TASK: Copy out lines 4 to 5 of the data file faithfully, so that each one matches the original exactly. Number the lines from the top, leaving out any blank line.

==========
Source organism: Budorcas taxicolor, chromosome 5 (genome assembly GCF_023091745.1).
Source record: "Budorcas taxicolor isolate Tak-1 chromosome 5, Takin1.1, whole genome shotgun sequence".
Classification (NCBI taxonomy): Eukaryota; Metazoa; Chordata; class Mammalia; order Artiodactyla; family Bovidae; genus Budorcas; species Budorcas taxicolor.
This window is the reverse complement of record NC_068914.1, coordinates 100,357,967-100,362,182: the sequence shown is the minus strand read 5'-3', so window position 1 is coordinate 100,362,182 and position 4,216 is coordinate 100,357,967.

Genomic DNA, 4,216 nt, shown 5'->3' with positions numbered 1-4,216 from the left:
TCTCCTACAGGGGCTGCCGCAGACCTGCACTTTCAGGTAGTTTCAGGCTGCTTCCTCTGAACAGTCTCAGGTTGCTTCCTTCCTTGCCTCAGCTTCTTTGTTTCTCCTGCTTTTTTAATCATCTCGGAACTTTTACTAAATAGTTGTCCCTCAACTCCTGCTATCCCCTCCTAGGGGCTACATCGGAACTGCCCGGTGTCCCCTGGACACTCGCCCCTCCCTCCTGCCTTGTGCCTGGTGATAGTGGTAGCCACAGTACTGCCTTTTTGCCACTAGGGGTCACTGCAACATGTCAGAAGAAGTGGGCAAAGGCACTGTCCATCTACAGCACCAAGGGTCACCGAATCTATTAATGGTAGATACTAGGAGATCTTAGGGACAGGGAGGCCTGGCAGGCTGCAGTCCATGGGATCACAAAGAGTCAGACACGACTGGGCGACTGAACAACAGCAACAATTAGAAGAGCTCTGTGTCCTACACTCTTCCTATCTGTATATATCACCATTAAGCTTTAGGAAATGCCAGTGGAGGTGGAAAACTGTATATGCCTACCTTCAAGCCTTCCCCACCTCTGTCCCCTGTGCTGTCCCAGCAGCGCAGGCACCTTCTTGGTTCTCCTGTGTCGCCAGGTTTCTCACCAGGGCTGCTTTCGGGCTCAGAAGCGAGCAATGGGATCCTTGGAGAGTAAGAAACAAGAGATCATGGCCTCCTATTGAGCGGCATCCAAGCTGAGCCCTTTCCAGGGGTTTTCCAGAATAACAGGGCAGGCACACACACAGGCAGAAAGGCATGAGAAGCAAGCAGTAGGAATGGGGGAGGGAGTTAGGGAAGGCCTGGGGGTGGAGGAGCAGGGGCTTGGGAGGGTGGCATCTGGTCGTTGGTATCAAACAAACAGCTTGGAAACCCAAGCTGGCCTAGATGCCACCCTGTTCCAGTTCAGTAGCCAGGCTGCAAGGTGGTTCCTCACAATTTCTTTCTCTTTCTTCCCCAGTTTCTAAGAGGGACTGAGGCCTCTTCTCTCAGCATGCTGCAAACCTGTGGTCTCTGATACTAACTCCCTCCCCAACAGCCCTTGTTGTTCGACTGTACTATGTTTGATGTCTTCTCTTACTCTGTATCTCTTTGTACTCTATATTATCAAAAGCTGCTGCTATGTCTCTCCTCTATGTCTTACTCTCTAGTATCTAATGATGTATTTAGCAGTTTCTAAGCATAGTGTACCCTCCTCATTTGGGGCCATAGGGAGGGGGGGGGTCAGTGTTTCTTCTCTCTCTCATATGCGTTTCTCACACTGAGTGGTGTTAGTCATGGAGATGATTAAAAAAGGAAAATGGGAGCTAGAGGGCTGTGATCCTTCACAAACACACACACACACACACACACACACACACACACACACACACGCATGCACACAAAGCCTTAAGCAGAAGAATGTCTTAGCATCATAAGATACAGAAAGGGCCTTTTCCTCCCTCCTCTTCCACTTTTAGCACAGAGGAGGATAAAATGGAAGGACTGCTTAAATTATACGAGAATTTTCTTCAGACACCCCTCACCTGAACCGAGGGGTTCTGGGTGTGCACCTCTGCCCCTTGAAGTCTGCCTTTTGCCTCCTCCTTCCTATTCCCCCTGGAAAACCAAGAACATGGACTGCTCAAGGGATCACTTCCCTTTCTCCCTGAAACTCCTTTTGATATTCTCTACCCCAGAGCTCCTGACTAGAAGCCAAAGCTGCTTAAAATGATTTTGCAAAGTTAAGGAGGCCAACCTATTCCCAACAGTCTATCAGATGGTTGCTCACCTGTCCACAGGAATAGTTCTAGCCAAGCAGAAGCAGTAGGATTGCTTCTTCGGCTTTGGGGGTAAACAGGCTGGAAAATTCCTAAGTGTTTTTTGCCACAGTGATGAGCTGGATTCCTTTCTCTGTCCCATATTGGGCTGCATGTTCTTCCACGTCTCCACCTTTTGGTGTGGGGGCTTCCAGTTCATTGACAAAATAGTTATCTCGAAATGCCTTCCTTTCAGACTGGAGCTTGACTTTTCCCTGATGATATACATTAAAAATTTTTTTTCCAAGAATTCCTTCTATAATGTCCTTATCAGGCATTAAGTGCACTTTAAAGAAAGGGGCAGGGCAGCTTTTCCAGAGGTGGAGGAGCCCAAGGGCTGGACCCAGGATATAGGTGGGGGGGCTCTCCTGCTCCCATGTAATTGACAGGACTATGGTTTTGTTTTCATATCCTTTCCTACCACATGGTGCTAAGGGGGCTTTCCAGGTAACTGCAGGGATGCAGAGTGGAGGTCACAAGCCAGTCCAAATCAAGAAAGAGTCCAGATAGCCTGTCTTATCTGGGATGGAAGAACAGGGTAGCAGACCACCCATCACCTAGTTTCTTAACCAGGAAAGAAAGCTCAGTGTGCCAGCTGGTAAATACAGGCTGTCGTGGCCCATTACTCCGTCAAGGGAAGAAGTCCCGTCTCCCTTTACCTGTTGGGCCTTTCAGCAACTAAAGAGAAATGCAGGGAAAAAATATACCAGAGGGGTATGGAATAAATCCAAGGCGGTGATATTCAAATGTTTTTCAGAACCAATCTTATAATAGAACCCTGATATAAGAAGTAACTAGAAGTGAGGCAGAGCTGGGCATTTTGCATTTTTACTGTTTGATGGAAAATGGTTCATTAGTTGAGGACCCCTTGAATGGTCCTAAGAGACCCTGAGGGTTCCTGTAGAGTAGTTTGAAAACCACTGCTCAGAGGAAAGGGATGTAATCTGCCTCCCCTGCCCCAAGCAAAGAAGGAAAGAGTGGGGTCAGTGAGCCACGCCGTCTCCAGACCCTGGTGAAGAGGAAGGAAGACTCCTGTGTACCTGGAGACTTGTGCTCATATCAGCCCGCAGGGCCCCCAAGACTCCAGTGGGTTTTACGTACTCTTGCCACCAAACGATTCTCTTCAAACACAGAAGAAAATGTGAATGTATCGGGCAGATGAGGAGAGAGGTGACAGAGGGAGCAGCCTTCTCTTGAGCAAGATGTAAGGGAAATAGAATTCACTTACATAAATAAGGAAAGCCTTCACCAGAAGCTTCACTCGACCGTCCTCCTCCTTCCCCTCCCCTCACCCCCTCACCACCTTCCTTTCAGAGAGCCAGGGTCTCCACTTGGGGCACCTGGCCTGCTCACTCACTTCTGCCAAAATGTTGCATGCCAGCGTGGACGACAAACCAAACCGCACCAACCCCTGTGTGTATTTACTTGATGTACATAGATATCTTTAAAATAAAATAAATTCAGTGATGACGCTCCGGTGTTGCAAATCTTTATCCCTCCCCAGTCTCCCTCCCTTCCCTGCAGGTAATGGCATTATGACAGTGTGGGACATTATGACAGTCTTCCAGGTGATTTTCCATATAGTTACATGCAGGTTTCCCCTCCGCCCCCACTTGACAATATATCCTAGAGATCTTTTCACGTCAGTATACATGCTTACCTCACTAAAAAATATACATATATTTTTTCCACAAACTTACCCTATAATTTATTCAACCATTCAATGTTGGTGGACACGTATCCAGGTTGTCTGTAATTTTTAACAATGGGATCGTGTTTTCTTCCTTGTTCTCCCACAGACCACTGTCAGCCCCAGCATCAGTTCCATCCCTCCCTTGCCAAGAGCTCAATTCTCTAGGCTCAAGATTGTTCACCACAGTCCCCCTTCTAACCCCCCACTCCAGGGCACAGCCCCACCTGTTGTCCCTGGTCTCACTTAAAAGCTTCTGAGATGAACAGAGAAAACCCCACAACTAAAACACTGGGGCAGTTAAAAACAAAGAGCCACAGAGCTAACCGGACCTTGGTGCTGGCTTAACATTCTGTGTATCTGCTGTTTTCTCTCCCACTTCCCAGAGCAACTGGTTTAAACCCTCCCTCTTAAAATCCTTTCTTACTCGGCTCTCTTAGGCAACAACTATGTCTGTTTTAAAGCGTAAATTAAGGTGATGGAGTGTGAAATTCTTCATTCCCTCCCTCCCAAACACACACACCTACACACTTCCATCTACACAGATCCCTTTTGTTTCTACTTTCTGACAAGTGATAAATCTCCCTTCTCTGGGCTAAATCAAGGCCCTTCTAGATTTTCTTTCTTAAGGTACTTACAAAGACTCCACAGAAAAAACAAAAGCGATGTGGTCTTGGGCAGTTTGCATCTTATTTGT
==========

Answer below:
This window is the reverse complement of record NC_068914.1, coordinates 100,357,967-100,362,182: the sequence shown is the minus strand read 5'-3', so window position 1 is coordinate 100,362,182 and position 4,216 is coordinate 100,357,967.

Genomic DNA, 4,216 nt, shown 5'->3' with positions numbered 1-4,216 from the left: